Research NewsDevelopmental Biology

Sifting Mitosis, Cell Fate in Fly Eyes

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Science  10 Nov 1995:
Vol. 270, Issue 5238, pp. 916
DOI: 10.1126/science.270.5238.916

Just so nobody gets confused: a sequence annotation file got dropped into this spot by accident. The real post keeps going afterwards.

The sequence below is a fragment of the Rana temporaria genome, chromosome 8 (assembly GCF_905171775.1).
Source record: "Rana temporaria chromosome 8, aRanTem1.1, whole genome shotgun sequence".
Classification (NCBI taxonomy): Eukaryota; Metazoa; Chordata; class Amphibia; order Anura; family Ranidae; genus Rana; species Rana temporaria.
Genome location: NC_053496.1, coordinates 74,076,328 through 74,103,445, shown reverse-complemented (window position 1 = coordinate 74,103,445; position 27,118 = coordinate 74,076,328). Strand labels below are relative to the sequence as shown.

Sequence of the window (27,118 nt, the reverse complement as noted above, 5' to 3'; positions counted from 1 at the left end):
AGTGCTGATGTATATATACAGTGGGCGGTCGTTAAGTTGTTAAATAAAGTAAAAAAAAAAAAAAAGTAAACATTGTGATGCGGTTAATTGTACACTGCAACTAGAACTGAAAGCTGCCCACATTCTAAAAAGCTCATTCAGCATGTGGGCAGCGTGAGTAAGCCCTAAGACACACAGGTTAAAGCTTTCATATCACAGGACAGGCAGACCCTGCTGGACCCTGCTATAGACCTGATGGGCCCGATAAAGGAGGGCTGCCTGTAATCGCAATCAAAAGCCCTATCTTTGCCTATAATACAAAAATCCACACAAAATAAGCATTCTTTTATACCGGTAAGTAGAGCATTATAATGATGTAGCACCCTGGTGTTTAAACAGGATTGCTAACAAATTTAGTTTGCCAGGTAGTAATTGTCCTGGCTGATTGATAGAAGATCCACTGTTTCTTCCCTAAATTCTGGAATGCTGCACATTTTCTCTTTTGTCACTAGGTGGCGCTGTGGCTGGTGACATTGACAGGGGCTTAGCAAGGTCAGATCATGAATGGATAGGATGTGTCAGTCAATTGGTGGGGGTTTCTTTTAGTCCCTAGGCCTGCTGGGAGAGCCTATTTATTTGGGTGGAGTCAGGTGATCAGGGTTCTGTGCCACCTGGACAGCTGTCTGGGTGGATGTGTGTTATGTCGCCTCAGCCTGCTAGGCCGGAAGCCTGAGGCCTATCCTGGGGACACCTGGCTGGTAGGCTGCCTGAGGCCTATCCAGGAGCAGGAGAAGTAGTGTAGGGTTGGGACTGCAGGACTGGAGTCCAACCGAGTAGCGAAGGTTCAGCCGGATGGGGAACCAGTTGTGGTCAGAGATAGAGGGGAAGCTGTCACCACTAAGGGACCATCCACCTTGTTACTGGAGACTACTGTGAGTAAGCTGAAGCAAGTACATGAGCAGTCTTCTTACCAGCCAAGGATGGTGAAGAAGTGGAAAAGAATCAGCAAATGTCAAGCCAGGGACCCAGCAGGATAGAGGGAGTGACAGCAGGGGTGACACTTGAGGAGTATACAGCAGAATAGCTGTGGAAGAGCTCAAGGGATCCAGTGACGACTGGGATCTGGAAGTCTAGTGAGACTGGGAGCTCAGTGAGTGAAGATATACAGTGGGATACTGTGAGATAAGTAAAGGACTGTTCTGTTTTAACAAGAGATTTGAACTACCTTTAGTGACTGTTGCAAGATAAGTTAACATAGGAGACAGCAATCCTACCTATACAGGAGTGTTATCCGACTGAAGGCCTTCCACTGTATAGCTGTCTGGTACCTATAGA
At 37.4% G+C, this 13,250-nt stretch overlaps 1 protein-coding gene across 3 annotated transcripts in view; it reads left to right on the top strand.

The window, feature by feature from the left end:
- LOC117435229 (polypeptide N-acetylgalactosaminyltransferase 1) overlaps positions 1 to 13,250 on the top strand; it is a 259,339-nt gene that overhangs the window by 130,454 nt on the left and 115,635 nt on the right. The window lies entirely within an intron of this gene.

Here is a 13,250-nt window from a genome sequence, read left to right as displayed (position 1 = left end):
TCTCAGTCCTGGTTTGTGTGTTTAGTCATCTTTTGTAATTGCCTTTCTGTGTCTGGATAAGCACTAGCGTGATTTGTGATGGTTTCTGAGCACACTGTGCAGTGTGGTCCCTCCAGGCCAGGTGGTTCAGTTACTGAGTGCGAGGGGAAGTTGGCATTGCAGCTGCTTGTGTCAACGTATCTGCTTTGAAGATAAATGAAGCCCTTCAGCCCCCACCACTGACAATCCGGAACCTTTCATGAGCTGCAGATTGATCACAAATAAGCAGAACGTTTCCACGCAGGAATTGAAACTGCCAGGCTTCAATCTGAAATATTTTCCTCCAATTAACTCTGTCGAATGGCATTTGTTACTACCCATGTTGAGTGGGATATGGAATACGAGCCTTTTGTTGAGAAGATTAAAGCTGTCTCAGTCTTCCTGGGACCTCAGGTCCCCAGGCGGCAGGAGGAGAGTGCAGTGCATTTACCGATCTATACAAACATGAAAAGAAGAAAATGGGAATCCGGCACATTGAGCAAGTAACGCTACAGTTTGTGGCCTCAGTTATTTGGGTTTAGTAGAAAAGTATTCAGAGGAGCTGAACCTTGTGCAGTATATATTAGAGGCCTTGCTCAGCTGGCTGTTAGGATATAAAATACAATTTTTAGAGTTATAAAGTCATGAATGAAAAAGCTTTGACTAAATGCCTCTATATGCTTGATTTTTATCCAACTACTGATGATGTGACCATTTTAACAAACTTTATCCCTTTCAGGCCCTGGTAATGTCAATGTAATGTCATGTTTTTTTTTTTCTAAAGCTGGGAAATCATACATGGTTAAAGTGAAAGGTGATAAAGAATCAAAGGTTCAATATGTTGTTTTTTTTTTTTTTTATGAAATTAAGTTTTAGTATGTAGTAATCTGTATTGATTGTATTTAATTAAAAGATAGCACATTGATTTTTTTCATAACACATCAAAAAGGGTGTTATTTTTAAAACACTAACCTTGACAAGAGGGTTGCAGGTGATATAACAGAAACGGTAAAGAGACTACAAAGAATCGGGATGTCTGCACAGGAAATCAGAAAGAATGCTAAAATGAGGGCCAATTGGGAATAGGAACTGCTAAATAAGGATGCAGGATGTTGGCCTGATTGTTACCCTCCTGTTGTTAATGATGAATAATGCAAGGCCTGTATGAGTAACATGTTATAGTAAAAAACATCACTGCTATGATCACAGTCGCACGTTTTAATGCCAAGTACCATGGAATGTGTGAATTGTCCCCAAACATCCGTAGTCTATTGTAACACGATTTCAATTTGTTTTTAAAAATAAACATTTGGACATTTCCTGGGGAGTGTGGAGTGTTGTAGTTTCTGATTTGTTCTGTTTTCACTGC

Exactly how cell division and cell fate determination are related during embryonic development has been a mystery. In the fruit fly, for example, one possibility is that the two waves of cell division (mitosis) that sweep through the developing eyes set the genetic switches that enable the cells to respond to developmental signals from their neighbors. But by engineering flies with a human gene that prevents the second mitotic wave, researchers show in this issue of Science (p. 983) that cell division is not required for the subsequent round of differentiation, although it is necessary for the eye to have adequate numbers of all cell types. A similar pattern may occur elsewhere in development, biologists speculate.